➥ CASE SUMMARY OF:
Union Bank of Nigeria Plc v. Mr. N.M. Okpara Chimaeze (2014) – SC
by PipAr Chima
Supreme Court – SC.204/2006
➥ JUDGEMENT DELIVERED ON:
On Friday, the 11th day of April, 2014
➥ AREA(S) OF LAW
Wrong dishonour of cheque;
➥ NOTABLE DICTA
⦿ ONLY PERVERSENESS CAN SET ASIDE LOWER COURT’S FINDINGS
Learned respondent/cross appellant’s counsel is right in his submission that a finding of a lower court on appeal is only set-aside where same is perverse. In a seemingly endless number of the decisions of this court, it has been held that a decision of a court is perverse when it ignores the facts or evidence before it which lapse when considered as a whole constitutes a miscarriage of justice. In such a case an appellate court is bound to interfere with such a decision and set it aside. – Dattijo Muhammad JSC. Union Bank v. Chimaeze (2014)
⦿ DAMAGES FOR WRONGFUL DISHONOUR OF CHEQUE IS AGGRAVATED
Damages awarded in this class of claims (wrongful dishonour of cheque) is aggravated not only for the inconvenience caused the claimant but injury done to his reputation, credit, loss incurred following the wrongful dishonour of his cheque and for his overall anguish as well. The object of the award made the respondent/cross appellant here is to put him, as far as possible, in the position he would have been but for the negligence of the appellant/cross respondent in dishonouring his cheque. – Dattijo Muhammad JSC. Union Bank v. Chimaeze (2014)
⦿ WHAT IS DAMAGES? SPECIAL AND GENERAL
What then is damages generally? Damages are money claimed by or ordered to be paid to, a person as compensation for loss or injury. In other words, damages are the sum of money which a person wronged is entitled to receive from the wrongdoer as compensation for the wrong. General damages are damages that the law presumes follow, from the type of wrong complained of and do not need to be specifically claimed. While special damages are damages that are alleged to have been sustained in the circumstances of a particular wrong. To be awardable, special damages must be specifically claimed and proved. – ARIWOOLA J.S.C. Union Bank v. Chimaeze (2014)
⦿ SPECIAL DAMAGES WILL BE UPHELD UPON EVIDENCE ADDUCED AND NOT CHALLENGED
On special damages, it has been held that where the plaintiff plead the special damages and gives necessary particulars and adduce some evidence of it without the defendant challenging or contradicting the evidence, he has discharged the onus of proof placed on him and unless the evidence adduced is of such a quality that no reasonable tribunal can accept, it ought to be accepted. The reason is that where evidence called by the plaintiff in a civil case is neither challenged nor contradicted, his onus of proof is discharged on a minimal of proof. – ARIWOOLA J.S.C. Union Bank v. Chimaeze (2014)
⦿ GENERAL DAMAGES ARISES BY INFERENCE OF LAW
On the general damages claimed, it needs not be specifically pleaded. It arises from inference of law and need not be proved by evidence. It suffices once generally averred in the pleadings. As I stated earlier, they are presumed by the law to be the direct and probable consequence of the act of the defendant complained of. Unlike special damages, it is generally incapable of substantially exact calculation. – ARIWOOLA J.S.C. Union Bank v. Chimaeze (2014)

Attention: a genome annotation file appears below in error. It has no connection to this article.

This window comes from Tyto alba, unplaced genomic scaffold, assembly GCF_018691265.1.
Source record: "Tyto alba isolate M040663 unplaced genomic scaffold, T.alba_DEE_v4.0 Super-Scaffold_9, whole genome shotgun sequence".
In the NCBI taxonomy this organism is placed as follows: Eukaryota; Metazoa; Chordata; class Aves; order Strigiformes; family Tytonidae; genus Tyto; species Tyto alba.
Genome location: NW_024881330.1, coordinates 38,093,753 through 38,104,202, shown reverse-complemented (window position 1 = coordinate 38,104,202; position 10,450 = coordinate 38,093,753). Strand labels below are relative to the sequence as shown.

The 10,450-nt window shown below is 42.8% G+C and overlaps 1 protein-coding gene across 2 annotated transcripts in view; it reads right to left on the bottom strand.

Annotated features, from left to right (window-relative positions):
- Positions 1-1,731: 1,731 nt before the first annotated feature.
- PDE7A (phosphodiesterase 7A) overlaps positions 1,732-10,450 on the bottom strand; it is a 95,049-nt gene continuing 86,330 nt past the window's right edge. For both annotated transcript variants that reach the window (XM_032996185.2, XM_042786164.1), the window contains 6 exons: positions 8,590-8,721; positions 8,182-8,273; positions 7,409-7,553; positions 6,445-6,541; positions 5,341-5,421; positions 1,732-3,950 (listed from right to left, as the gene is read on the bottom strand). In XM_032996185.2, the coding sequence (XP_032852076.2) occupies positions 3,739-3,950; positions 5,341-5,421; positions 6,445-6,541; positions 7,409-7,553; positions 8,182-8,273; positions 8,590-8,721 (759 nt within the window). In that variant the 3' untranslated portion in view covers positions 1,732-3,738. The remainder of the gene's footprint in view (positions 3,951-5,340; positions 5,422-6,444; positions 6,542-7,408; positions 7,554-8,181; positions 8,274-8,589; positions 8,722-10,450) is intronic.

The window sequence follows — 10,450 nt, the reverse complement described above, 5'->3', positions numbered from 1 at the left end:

⦿ CUSTOMER – BANKER RELATIONSHIP IS CONTRACTUAL
Furthermore, generally, the relationship of a bank customer and a banker is contractual. In other words, a customer to a bank in relation to the business of banking is any person having an account with a bank or for whom a bank has agreed to collect items and includes a bank carrying an account with another bank. – ARIWOOLA J.S.C. Union Bank v. Chimaeze (2014)
⦿ GENERAL TRAVERSE IS NOT AN EFFECTIVE DENIAL
A general traverse is not an effective denial of essential or material averments in the opposing party’s pleading. – Kekere-Ekun, J.S.C. Union Bank v. Chimaeze (2014)
Union Bank of Nigeria Plc
Mr. N.M. Okpara Chimaeze
➥ LEAD JUDGEMENT DELIVERED BY:
Musa Dattijo Muhammad, J.S.C.
⦿ FOR THE APPELLANT
⦿ FOR THE RESPONDENT
➥ CASE HISTORY
The respondent/cross appellant as plaintiff took out a writ at the Edo State High Court, hereinafter referred to as the trial court, against the appellant/cross respondent, the defendant thereat, claiming the sum of thirty million naira general and special damages for the wrongful dishonour of the cheque he drew on the appellant/cross respondent in favour of Lever Brothers Nigeria Plc. It is averred in the writ that the respondent/cross appellant had enough credit in the account which he operated as a general trader and major distributor of the Lever Brothers Nigeria Plc. Appellant/Cross respondent’s case is that the lodgment of N206,000.00k into respondent/cross appellant’s account was fictitious and that the purported documentary evidence that one Miss. D Nwakaeze had deposited the amount is fraudulent. It is contended that a conspiracy between one of the bank’s staff and the Respondent/Cross appellant’s staff is behind the fictitious entry in the latter’s account. The respondent/cross appellant, therefore, never had the required credit in his account to warrant the payment of the cheque he issued and same was duly dishonoured.
At the Trial Court, the judge, Omage J (as he then was) having found that the respondent/cross appellant had sufficient money in his account and the appellant/cross respondent had wrongly dishonoured his cheque for the sum of N205,936.00k issued in favour of the Lever Brothers Nig Plc, awarded the respondent/cross appellant N100,000 and N250,000.00k general and special damages respectively. Dissatisfied with the trial court’s judgment, the appellant/cross respondent appealed to the lower court on an amended notice containing five grounds. The respondent/cross appellant also appealed against the trial court’s judgment.